Betting is unlikely to be legalized in California next month

October 05, 2022
The odds are stacked against sportsbooks in the Golden State. In a poll published by the UC Berkeley Institute for Governmental Studies yesterday, eligible voters in California will likely vote against two bills legalizing betting next month.
Sports Biz
SOURCE: AL BELLO/GETTY IMAGES
SOURCE: AL BELLO/GETTY IMAGES

The GIST: The odds are stacked against sportsbooks in the Golden State. In a poll published by the UC Berkeley Institute for Governmental Studies yesterday, eligible voters in California will likely vote against two bills legalizing betting next month.

The bills: Prop 27 would legalize online sports betting, with 85% of tax revenue earmarked for California’s fight against homelessness, and the remaining 15% going to Indigenous groups that don’t participate in gaming. Campaign efforts for the bill received financial backing from the likes of DraftKings and FanDuel.

  • Meanwhile, Prop 26 allows for in-person betting at horse racing tracks and Indigenous owned and operated casinos. Seventy percent of tax revenue would land in the state’s general fund, while 30% would be split between gambling enforcement, prevention and mental health resources.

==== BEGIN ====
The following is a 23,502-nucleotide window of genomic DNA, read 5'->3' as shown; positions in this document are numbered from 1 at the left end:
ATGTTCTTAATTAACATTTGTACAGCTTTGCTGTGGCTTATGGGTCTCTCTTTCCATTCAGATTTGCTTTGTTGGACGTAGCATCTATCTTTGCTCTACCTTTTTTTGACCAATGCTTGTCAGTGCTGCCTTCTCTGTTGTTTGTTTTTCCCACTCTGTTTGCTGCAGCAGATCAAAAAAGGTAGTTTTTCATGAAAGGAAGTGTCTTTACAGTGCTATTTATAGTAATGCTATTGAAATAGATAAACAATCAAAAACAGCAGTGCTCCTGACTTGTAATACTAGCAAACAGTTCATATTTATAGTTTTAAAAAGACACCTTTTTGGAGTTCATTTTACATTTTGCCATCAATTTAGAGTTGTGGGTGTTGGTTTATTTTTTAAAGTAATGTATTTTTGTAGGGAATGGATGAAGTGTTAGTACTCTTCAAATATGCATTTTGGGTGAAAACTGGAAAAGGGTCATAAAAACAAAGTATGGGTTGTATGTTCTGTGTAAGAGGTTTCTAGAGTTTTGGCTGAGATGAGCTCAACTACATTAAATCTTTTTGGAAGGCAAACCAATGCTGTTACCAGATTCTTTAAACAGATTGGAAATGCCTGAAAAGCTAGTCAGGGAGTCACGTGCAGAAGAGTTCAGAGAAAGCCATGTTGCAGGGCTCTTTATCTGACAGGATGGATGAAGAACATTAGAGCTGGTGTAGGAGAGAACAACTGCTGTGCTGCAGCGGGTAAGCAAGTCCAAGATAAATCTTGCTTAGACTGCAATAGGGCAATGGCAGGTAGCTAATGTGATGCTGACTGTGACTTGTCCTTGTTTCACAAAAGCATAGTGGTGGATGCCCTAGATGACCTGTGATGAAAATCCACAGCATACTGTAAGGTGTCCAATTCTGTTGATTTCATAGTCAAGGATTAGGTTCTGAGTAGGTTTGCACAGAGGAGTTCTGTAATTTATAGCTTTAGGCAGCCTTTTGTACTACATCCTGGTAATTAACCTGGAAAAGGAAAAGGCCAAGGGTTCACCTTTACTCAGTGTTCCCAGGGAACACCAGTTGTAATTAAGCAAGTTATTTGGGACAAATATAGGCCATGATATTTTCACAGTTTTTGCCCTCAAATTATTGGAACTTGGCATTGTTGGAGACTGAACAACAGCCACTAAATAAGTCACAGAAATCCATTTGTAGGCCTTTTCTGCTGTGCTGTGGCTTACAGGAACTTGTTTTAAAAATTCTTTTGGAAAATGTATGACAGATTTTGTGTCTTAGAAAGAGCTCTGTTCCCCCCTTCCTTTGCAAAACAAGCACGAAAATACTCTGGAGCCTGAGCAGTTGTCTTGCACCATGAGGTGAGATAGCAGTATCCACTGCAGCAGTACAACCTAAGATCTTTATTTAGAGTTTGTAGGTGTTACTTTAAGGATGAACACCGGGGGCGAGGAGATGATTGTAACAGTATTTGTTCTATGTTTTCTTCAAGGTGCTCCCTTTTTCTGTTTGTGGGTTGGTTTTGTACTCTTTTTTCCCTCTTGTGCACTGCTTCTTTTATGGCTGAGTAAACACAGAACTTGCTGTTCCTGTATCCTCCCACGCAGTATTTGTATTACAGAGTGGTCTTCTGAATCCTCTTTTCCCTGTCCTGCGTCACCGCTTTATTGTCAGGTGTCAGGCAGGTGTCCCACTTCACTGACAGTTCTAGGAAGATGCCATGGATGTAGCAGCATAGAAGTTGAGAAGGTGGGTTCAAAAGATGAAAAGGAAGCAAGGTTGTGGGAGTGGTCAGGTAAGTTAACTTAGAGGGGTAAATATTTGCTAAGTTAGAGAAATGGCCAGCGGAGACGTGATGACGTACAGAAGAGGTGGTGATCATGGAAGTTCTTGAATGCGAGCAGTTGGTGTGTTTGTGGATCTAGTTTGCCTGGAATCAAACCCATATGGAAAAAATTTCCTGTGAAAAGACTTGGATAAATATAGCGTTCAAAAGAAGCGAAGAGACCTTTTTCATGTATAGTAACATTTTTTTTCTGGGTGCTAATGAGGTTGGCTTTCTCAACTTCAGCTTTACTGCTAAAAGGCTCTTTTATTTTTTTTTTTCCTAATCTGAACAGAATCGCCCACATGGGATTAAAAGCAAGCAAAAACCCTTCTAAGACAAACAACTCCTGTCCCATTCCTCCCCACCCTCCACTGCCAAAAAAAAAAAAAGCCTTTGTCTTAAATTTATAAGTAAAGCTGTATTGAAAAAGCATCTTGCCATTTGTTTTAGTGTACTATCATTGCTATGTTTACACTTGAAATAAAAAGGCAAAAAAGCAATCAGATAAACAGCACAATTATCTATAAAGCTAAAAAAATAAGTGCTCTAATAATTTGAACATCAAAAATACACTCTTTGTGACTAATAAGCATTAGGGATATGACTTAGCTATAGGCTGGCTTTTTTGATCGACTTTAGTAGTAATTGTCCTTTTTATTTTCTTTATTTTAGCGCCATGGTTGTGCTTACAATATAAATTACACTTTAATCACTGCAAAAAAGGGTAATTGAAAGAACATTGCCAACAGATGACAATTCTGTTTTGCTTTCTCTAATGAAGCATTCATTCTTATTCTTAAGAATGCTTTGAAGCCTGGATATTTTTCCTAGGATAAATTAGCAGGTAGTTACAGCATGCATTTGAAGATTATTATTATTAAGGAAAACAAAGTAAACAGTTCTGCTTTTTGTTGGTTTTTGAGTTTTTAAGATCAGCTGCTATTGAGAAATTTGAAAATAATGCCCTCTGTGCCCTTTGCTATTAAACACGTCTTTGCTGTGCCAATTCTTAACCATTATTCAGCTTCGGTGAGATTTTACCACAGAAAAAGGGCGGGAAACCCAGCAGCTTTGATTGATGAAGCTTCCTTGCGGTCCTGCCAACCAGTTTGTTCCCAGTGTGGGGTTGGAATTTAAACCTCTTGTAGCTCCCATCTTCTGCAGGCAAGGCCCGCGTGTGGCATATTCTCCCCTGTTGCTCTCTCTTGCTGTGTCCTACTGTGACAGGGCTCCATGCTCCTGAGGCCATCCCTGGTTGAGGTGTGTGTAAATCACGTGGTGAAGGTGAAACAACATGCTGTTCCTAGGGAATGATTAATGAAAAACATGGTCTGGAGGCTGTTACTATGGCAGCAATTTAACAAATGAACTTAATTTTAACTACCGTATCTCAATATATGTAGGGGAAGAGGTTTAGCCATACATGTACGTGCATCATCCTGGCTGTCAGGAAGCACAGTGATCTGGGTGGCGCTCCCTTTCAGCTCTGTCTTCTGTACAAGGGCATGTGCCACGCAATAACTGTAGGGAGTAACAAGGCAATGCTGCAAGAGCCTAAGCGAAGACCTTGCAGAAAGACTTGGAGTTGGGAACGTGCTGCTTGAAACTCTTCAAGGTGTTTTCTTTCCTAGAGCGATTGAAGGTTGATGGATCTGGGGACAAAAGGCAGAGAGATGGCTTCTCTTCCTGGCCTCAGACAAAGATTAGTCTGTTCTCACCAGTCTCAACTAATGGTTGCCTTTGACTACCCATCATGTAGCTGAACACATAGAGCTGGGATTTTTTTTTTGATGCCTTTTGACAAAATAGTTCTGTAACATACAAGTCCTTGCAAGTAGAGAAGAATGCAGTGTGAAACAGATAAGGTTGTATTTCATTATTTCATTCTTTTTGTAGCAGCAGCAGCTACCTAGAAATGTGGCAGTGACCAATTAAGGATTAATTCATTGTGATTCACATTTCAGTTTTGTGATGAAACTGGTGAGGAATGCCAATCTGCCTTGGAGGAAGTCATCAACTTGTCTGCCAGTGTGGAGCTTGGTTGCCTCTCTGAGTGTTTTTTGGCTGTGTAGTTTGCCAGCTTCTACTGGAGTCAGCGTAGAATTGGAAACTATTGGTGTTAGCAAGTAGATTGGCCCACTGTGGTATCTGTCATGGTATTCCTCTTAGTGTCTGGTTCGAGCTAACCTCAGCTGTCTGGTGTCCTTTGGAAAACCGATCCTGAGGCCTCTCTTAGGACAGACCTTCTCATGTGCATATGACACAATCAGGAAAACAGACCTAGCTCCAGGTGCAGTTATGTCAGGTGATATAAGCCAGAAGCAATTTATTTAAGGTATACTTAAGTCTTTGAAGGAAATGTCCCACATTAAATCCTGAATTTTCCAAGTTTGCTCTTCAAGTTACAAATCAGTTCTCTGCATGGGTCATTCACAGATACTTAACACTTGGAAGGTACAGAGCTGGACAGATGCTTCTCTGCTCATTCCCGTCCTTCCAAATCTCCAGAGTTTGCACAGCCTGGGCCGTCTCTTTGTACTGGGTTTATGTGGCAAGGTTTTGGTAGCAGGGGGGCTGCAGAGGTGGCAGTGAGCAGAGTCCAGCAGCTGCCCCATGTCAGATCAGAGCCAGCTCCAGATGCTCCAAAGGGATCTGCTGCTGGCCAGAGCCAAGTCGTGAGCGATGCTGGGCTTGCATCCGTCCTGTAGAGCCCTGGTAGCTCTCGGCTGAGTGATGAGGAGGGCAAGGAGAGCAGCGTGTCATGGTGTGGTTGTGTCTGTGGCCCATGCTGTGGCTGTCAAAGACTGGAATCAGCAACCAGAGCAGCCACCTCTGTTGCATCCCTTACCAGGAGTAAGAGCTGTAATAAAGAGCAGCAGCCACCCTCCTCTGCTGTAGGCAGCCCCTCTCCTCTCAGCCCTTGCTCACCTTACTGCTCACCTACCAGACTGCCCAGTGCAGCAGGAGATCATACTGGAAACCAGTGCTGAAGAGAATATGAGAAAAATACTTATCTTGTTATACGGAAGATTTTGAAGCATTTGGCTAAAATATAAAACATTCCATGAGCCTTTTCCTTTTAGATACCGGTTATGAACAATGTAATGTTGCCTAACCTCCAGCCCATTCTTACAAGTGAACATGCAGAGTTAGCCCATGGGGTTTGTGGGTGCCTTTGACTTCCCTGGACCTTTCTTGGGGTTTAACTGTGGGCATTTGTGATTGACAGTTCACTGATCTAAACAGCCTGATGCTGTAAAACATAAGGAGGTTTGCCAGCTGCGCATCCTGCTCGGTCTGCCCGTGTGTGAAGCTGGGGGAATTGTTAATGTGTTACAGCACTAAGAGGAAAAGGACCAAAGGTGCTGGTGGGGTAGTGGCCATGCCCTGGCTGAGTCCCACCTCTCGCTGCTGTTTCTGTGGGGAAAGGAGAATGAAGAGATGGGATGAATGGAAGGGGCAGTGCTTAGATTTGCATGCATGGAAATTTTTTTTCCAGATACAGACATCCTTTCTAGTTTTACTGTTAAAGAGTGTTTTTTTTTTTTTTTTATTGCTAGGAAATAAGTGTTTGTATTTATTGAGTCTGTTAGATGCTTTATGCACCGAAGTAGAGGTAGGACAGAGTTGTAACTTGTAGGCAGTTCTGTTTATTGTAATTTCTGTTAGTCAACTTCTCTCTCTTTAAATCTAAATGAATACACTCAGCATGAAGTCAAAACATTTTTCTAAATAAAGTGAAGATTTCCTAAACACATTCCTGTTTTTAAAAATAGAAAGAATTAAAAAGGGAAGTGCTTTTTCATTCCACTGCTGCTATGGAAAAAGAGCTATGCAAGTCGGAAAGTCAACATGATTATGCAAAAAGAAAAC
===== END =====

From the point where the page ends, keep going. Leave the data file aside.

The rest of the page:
• Sportsbooks must partner with an Indigenous group native to California if the measures pass, and would be required to pay $100 million for a license, the highest cost for one in the country.

The polling: A whopping 53% of respondents said they would say no to Prop 27, while 27% would vote in favor. Twenty percent remain undecided. The gap is smaller for Prop 26, but still sizable — 42% are against, 31% are for it and 27% are undecided. *removes “Golden” from playlist*

Zooming out: If the measures fail, campaigners will need to reevaluate messaging after spending more than $410 million on the trail. Respondents felt sports betting reflected “wealthy interests,” despite Californians’ overall support for initiatives that economically benefit Indigenous communities.

Sports Biz